Things just work better when they come in threes. Here’s why: our brains process information by identifying patterns and three is the smallest number to create a pattern. It’s the quickest way to delight your audience.

When you are deciding on the layout of your portfolio, keep the rule of three in mind.

The first image in a “set” creates an expectation in the viewer. The second image establishes a pattern and third image should break that pattern. It’s all about surprising the viewer—as soon as they think they’ve got the pattern down, you show them something different to keep them interested.

7. Caption Your Images

Although nothing compares to the visual impact of a stunning design, captions should be used to added context. You don’t create in a silo—there’s always a story behind great work.

Captions are also a great opportunity to credit your collaborators, and mention the brands and companies you have worked for in the past.

If you’ve used specific manipulations to achieve your final product, including those details could make the viewer’s experience more profound.

8. Treat Yourself Like A Client

When you begin to customize your portfolio, remember that it should match the brand you have created for your business.

Treat yourself like your first client and pay attention to the bigger picture that you’re creating. Show that you have the skills to think on a grand scale while paying attention to the details. When you step back and look at your branded material, is it telling one cohesive story? Will your audience get a sense of who you are and what you’re about?

9. Don’t Neglect Your Bio

When you’re building the perfect online portfolio, you’re showcasing both your graphic design work and your personality at the same time. It should reflect your voice, interests and skills. Within a few seconds of scanning your portfolio, it should be easy to get a sense of who you are and what you’re about.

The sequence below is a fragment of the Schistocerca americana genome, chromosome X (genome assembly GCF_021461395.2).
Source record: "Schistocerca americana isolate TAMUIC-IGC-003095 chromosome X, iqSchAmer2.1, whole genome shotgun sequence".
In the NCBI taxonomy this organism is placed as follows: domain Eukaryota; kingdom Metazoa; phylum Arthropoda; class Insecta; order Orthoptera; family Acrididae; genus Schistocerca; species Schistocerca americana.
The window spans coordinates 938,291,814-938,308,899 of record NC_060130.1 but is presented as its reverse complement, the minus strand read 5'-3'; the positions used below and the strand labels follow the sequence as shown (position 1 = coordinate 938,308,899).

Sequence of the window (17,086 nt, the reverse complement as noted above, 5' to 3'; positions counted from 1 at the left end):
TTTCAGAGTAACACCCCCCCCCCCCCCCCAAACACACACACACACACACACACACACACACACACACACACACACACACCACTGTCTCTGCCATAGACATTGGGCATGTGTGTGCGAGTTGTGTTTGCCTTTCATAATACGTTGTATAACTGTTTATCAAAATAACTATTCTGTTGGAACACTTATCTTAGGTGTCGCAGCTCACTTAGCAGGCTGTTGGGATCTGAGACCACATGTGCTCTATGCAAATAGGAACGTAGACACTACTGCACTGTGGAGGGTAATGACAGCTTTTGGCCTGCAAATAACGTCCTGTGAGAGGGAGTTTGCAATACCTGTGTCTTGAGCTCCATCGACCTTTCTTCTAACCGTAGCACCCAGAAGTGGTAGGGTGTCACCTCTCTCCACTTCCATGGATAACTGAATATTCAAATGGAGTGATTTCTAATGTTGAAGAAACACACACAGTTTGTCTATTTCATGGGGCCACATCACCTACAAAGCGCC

Graphic Designers bio

As much as we like to think that our work speaks for itself, a bit of background information can go a long way. Frame your work by letting potential clients know a bit about who you are.

10. Make It Easy To Contact You

It might seem obvious, but your contact information should be easy to find on your portfolio. If you’re not comfortable with making your personal email address public, use a contact form for visitors to submit questions and comments. All emails should be responded to within one business day. If you’re unresponsive, clients will assume that you’re difficult to work with.

11. Keep Your Portfolio Up To Date

Don’t underestimate how important it is to feature your latest work on your online portfolio. An updated portfolio demonstrate to clients that you are an active designer full of ideas. It also ensures clients see the kind of work you produce now, as opposed to the work you were creating two years ago.

Try sticking to a schedule where you update your portfolio every month with new images. Set a challenge to update your blog with fresh work and you’ll be rewarded by the results. It’s also a great opportunity to share your talent on social media for everyone to see.

Are You Looking for a New Graphic Designer?If Yes, Call Us on +1 (888) 765-2908 [times for calling 9am to 6pm EST (US)] or Register for a Free Design Consultation

Want to learn how to build a portfolio website that will take your career to the next level? Download Format’s free ebook “Design, Curate & Attract” and head to Format.com to start building your online portfolio right now.

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Marianne Litman

Marianne is a content marketing specialist at Format, the premier online portfolio builder for the world's top creatives. She's passionate about discovering new ways to create, market and share experiences that engage through content. Twitter

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  • Thanks a lot to Design hill and MARIANNE LITMAN. This is very much essential to show our creativity and experience in this competitive era. Hope this tips will help me to create a design portfolio in a proper way. So thank you very much for sharing this writing.

  • Violetta Inna

    I really appreciate your efforts to write these informative posts. But, I really don’t understand why you don’t add any images or illustrations for better understanding. Thank you for your efforts.